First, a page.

In contrast, a woman might meet a man in Utherverse while he’s busting a move on the dance floor or laughing it up at at a bar with his friends. If she likes what she sees, she can initiate a private chat. “That’s a much more natural and spontaneous indication of what a person is like,” Shuster says. “Plus, you always look your best because you’re avatars.” –Mashable

isn't sure if she's an average Romance reader, or even an average reader, but a reader she is, enjoying everything from literary fiction to philosophy to history to poetry. Historical Romance was her first love within the genre, but she's fickle and easily seduced by the promise of a good read. She approaches every book with the same hope: that she will be filled from the inside out with something awesome that she didnʼt know, didnʼt think about, or didnʼt feel until that moment. And she's always looking for the next mind-blowing read, so feel free to share any suggestions!

5 Comments

  1. Nate
    Feb 28, 2014 @ 06:09:51

    Amazon’s a $75 billion a year company, while Walmart is a $500 billion a year company. I think that accurately sums up the scale of online vs offline, don’t you?

  2. Darlynne
    Feb 28, 2014 @ 10:59:07

    Utherverse makes me think of READY PLAYER ONE, probably my favorite book last year. I love the idea in theory and in fiction, not sure about reality. Maybe the next self-help book craze will focus on becoming your RPG avatar IRL; if Oscar Wilde was right, that’s what we really want anyway.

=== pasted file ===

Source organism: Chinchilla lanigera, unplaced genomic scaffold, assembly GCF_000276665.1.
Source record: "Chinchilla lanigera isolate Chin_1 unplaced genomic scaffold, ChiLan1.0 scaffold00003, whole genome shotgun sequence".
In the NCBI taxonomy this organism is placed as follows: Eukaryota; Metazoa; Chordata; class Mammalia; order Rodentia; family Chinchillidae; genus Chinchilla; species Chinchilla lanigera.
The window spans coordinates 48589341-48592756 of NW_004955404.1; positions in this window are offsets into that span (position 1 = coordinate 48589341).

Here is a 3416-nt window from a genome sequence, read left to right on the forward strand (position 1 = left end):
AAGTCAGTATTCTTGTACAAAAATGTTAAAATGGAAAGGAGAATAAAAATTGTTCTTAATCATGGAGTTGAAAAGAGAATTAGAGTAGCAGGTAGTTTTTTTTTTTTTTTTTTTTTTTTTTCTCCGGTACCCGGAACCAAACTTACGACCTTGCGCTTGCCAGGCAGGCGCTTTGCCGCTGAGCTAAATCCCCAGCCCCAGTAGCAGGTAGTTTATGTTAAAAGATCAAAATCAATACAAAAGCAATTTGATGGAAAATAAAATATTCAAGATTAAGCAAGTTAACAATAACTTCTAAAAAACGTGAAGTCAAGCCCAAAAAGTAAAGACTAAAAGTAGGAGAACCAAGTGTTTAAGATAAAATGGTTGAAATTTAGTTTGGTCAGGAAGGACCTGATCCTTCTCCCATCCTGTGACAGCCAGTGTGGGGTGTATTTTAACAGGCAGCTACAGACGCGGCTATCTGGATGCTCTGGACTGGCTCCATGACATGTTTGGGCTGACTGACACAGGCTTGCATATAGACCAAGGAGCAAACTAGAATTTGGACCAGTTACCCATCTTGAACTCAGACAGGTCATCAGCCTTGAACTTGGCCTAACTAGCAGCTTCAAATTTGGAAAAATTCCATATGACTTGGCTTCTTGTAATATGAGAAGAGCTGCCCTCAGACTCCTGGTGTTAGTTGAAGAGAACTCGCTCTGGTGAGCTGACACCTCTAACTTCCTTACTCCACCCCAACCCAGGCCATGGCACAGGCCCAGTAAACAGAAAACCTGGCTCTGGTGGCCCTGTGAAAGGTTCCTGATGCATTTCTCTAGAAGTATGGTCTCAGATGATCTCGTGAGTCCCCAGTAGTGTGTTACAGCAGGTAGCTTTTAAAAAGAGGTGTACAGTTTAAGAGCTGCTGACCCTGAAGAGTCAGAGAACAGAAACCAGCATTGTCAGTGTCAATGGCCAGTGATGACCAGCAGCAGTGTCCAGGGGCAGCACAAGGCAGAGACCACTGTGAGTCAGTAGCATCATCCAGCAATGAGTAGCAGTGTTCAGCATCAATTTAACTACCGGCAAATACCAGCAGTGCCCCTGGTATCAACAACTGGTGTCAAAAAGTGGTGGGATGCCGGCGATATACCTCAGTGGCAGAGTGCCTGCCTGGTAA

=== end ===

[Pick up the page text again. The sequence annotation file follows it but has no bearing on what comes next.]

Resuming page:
3. Jeannine
    Feb 28, 2014 @ 11:52:22

    I’ve tried meeting an SO via online roleplaying, and I’ve got to say, it makes for a fun courtship–you can move much faster in fictional life than in ‘real’ life, create a yacht to sail the world in while romancing if you feel like it, kill trolls together, always look fantastic, come up with just the right thing to say in the moment, etc.–but it masks all of the real life complications that you’ll need to deal with as a couple. Going out to virtual New York nightspots won’t show you how your SO deals with money in RL, how they relate to drugs and alcohol, whether they eat tidily or actually dress well. In RL, you get to see a broader set of warning signs more quickly. It’s already hard enough, in person, to know whether you’re attracted to a person or to your idea of a person. Online, you have to sift through even more layers.

    I still wish any couple who meets this way luck! Just don’t go into it thinking it’s the solution to all your dating woes. And be extra-careful in a long-distance relationship that starts this way. Take things slow, and don’t fall into the “our love is harder, so it must be true” trap. If one of you has to move and/or give up their social support network to be with the other, think hard and take some time off from roleplaying to make sure all of your brain cells and emotions are focused clearly on your real-world situation.

  4. Lindsay
    Feb 28, 2014 @ 20:25:16

    Hah, my husband and I met on an online game, and I definitely agree it let us interact a lot more organically than if it had been a personals ad. We were part of the same end-content rather hardcore group for years (and became close friends with a lot of people — we meet up once a year and have been to a number of weddings, baby showers, etc!), were good friends with quiet crushes on each other, and thanks to the intervention of a wise third party realized we had the opportunity to pursue it into something more. 3 years of long-distance and a year living together and we were married.

    I kind of miss the game sometimes, but I think mostly because it let me meet people who nearly 10 years later are still close friends I talk to every day.

  5. Stumbling Over Chaos :: Lacuna linkity
    Mar 11, 2014 @ 07:52:39

    […] Book and publishing news from Dear Author. […]